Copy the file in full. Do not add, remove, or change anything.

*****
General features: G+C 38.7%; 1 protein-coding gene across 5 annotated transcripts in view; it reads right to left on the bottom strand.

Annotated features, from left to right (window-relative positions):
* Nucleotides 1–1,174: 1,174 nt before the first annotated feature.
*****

General features: G+C 38.7%; 1 protein-coding gene across 5 annotated transcripts in view; it reads right to left on the bottom strand.

Annotated features, from left to right (window-relative positions):
* Nucleotides 1–1,174: 1,174 nt before the first annotated feature.